Conor McGregor was fuming mad this week when the Nevada State Athletic Commission hit him with a whopping fine stemming from his UFC 202 press conference incident with opponent Nate Diaz.
The event that took place in August erupted into both athletes throwing bottles and cans at each other before the press conference came to an abrupt end.
On Monday, the Nevada Commission fined McGregor five-percent of his $3 million purse along with 50 hours of community service. The fine totaled out at $150,000 but that number was actually split between money McGregor owed the state and funds he would use to make a public service announcement for the state.
Nevada State Athletic Commission executive director Bob Bennett clarified the situation in a statement to MMAFighting.com and later verified by FOX Sports.
The motion, which was later voted on and accepted, fined McGregor $75,000 that would be given to the general fund for the state of Nevada and a public service announcement that the Irishman would fund himself that would also total out at $75,000 in value.
"I think we ought to give him a fine and tell them they have to spend a certain amount on this PSA and let them come back with their accountants to demonstrate to the executive director's and chairman's approval that it's been spent," Commissioner Skip Avansino said prior to the vote.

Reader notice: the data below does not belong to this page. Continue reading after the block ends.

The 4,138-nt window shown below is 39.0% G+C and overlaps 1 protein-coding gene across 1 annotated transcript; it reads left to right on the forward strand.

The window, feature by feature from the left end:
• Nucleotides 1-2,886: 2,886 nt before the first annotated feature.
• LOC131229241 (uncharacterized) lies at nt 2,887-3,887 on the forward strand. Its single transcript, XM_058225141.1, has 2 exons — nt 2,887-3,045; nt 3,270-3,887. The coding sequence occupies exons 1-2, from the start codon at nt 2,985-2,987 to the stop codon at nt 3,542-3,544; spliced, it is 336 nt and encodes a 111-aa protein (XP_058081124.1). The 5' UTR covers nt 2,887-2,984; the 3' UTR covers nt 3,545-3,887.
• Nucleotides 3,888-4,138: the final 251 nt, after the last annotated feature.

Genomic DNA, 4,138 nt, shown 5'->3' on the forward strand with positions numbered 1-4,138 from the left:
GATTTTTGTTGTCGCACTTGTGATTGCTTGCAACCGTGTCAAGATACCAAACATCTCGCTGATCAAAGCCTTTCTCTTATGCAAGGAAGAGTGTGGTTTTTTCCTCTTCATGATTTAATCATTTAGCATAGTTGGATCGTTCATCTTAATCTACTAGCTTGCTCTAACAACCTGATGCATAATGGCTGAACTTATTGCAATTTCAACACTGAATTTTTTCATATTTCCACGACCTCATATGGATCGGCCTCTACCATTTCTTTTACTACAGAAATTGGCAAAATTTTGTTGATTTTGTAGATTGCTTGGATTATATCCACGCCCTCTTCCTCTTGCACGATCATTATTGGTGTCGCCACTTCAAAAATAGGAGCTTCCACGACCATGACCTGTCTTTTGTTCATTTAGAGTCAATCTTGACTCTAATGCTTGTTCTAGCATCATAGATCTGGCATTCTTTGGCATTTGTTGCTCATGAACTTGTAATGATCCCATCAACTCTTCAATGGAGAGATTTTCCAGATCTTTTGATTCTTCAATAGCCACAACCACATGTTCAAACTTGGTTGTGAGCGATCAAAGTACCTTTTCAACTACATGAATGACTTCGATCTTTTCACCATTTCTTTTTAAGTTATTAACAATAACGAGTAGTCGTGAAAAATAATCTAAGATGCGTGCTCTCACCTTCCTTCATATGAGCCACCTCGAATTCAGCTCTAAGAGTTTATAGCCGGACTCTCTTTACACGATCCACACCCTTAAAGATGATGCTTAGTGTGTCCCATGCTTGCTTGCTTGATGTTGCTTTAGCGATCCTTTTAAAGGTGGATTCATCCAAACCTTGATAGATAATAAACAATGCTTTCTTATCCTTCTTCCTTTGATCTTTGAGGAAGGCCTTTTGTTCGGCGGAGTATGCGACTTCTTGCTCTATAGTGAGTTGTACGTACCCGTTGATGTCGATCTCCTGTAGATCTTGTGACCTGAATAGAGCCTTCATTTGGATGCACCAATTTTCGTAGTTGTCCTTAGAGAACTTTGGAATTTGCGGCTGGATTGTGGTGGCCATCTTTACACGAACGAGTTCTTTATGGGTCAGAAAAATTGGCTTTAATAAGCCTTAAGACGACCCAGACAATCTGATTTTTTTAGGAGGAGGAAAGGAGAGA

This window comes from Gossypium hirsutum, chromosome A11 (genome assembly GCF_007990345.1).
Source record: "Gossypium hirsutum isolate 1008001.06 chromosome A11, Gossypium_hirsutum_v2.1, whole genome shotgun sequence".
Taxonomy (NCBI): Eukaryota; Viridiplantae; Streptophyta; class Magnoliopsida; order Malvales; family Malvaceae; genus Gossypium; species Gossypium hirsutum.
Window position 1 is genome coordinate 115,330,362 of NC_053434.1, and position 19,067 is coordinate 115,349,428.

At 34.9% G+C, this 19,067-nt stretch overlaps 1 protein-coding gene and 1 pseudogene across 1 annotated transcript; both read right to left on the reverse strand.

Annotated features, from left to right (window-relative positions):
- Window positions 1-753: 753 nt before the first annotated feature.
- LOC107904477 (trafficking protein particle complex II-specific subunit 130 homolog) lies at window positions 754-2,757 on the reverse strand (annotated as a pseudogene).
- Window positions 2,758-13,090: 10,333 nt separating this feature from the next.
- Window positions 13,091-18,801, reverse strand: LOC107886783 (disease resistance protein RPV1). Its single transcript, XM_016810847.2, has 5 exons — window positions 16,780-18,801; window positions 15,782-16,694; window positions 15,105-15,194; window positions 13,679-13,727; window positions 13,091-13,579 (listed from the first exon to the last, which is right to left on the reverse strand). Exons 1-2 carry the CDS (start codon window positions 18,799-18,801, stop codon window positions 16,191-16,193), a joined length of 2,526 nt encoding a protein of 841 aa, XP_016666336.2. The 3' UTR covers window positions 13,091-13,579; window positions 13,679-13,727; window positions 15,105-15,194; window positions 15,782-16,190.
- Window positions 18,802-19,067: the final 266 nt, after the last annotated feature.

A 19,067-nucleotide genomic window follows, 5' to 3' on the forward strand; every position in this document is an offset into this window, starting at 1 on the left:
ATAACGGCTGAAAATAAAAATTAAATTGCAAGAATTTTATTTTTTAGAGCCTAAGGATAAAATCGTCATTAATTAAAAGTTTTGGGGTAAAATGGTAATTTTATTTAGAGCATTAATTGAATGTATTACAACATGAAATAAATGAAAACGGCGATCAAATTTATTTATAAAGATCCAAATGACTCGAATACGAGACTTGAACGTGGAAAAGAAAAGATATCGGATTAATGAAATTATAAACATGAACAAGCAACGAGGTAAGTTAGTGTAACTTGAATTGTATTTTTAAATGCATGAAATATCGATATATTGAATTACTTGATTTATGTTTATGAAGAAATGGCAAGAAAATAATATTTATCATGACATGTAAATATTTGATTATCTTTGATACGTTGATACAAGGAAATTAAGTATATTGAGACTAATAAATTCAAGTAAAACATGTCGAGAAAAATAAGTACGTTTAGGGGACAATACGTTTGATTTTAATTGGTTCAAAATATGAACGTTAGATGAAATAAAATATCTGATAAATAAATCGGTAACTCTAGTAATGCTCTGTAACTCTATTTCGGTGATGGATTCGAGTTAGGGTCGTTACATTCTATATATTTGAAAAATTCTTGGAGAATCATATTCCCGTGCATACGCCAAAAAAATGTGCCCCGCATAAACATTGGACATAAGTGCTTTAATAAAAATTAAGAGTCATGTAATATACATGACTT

In other words, technically McGregor only owes $75,000 in cash to the state of Nevada but then he must personally pay for the public service announcement with a monetary amount that also equals $75,000.
McGregor's team stated that he has access to a production crew that could help film the PSA for Nevada, but as noted by Avansino's objection, the fighter must then provide proof that he funded the project to the commission's designation. McGregor also has 50 hours of community service -- 10-percent can be used to produce the public service announcement and the balance must be served by the fighter personally.
Either way it doesn't appear McGregor is on board with paying the fine after stating earlier this week that he had no intention of honoring the commission's ruling and that he would no longer fight in the state of Nevada.
"I wanted to give them the respect and I felt they would have respected that but they didn't. So, whatever. It is what it is. Good luck trying to get it," McGregor said.
Of course, McGregor could potentially face a suspension if he fails to follow through with the commission's punishment. Just recently, Nick Diaz served his 18-month suspension for allegedly failing a drug test for marijuana, but he still owed the commission part of his fine that was incurred as a penalty.
As a result, Diaz remained under suspension was not allowed to corner his brother Nate in the fight with McGregor at UFC 202 in August.